Our search for answers and excuses for Anwar Al Awlaki have run out. Today we are hearing the words of hate and violence in the voice of the very same Imam which used to bring us so much good through the stories of our prophets and the remembrance of the hereafter. His call today for us as American Muslims to take up arms against our own country serves no other purpose but to wreak havoc and destruction. It is the same call of the kharijites that has been repeated so many times that feasts on the frustration and uncontrolled emotions of vulnerable youth that do not have the foundation or knowledge to recognize its illegitimacy.
In the next few days, I sincerely hope that American Muslim scholars will repudiate this call of hate using the injunctions of the Quran and the authentic Sunnah of our beloved Prophet (peace and blessings be upon him). In the long run however, as Muslim communities and organizations we must seek to offer avenues of positive energy, in accordance with the Quran and Sunnah, for our zealous youth. We also should not shy away from repudiating calls of violence and hate that recklessly ignore the manhaj (methodology) of our pious predecessors. It is only through the dissemination of authentic knowledge of our religion that such calls can be drowned.
To our dear young brothers and sisters who grew up listening to the lectures of Imam Anwar and are overcome by emotion, I can only advise you with the words of the late Imam Al Ghazali (ra): “Islam is a commitment to principles, not people.” Think about the repercussions of this call to the religion of Allah. Will yielding to this pessimistic view of world destruction bring about any good to the ummah? Will it really end the occupation of Palestine or the wars in Iraq and Afghanistan? Or will it simply make matters worse than they already are. Allah desires from you that you bring about a positive change in your society, not chaos and destruction that will only further jeopardize an already delicate situation.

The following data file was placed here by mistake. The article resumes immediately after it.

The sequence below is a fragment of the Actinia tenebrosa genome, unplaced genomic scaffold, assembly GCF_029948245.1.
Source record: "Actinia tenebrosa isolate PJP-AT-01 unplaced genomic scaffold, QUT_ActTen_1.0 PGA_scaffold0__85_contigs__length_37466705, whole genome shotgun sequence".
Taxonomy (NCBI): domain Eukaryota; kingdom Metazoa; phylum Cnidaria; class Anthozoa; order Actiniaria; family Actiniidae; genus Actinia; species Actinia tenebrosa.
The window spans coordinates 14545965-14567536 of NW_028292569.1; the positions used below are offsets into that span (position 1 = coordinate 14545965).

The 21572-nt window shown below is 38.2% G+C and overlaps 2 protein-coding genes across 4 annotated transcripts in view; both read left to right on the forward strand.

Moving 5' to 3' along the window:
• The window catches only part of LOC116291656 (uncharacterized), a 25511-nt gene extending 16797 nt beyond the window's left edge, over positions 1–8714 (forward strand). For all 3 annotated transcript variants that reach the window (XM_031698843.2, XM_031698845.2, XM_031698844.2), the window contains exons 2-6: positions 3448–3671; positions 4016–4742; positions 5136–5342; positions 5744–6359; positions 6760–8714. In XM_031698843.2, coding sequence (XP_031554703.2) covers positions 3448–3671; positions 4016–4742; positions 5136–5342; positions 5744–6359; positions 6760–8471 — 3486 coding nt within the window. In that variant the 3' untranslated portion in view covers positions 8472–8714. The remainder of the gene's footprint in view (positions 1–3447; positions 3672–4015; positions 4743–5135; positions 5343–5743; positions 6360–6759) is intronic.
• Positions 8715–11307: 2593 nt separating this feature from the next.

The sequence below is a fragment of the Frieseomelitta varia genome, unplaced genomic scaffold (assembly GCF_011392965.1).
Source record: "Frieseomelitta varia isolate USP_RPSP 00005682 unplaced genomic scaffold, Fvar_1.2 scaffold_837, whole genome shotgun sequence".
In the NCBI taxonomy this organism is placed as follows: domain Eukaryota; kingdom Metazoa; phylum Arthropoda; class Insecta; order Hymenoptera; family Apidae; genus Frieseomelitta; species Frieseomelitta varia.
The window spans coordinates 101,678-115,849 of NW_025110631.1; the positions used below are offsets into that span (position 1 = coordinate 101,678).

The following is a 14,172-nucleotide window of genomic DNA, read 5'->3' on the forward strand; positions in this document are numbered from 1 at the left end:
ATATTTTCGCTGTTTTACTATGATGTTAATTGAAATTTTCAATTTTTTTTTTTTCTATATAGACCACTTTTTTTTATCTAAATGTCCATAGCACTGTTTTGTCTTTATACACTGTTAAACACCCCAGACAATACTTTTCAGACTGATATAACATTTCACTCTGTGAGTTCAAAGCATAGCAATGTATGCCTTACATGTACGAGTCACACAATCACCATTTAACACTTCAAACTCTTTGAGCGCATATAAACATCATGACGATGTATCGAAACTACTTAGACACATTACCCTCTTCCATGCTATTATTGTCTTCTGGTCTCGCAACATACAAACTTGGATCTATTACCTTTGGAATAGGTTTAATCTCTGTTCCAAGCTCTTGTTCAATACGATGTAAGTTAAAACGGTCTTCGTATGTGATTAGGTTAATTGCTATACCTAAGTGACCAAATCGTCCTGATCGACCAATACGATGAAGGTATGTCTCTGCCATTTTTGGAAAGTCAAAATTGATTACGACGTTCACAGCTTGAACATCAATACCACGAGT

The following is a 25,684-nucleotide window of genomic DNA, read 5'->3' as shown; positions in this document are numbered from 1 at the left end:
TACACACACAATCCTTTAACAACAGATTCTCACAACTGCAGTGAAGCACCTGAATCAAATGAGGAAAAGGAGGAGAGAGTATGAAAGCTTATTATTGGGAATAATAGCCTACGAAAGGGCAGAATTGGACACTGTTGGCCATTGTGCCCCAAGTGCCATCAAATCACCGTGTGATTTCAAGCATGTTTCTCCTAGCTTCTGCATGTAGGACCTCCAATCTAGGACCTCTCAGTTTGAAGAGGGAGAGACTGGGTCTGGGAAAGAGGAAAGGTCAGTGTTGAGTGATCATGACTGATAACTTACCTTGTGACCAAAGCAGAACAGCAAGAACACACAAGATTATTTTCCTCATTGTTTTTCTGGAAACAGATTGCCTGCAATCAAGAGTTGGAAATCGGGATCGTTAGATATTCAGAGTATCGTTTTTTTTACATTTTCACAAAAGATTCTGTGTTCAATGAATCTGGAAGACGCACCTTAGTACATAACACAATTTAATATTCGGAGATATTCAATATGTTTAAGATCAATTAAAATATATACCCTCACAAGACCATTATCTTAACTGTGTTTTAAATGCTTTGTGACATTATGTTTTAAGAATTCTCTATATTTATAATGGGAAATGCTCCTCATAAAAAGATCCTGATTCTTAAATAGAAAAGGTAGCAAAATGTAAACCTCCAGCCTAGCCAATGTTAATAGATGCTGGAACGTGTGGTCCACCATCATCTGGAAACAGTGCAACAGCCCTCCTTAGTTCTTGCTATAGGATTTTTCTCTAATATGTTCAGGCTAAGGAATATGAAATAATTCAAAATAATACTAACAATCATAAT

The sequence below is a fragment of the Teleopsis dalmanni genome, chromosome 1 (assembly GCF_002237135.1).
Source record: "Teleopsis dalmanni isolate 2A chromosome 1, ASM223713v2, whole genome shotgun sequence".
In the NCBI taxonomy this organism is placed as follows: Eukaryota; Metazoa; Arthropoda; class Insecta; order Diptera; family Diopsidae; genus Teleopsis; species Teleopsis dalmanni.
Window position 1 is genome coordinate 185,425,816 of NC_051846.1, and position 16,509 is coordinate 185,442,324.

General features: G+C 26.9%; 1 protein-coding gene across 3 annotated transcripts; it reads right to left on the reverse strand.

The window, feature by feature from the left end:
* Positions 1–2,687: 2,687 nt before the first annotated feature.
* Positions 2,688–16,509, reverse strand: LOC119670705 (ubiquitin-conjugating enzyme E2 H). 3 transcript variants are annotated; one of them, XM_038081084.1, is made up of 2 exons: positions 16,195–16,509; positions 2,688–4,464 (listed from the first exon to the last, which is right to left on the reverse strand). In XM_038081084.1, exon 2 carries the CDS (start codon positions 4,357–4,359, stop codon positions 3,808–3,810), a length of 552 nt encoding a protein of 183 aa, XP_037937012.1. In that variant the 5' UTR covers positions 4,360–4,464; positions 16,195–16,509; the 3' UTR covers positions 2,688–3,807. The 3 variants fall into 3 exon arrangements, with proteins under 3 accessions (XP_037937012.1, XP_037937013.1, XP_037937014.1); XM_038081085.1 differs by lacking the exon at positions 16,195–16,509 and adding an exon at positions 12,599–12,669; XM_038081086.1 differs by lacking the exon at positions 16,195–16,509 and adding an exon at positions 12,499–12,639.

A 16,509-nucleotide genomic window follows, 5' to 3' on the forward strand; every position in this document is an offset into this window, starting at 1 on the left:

As for the Imam Anwar of today who spreads messages filled with hate and violence, perhaps no one could refute you more effectively than the Imam Anwar that was so beloved to our community who once said in a sermon back in October 2001:
“We as Muslims… we want to bring an end to terrorism more than anyone else. Our position needs to be reiterated and needs to be very clear. The fact the US has administered the death and homicide of over 1 million civilians in Iraq, the fact that the US is supporting the deaths and killing of thousands of Palestinians, does not justify the killing of 1 US civilian in New York City or Washington DC.”
I sincerely ask Allah to guide Imam Anwar back to the path of moderation, and enlighten him to renounce this new methodology which stands contrary to the Quran and Sunnah. May Allah protect our community and allow us to be amongst those who call to guidance and are guided, and not amongst those who call to misguidance and are astray. Ameen.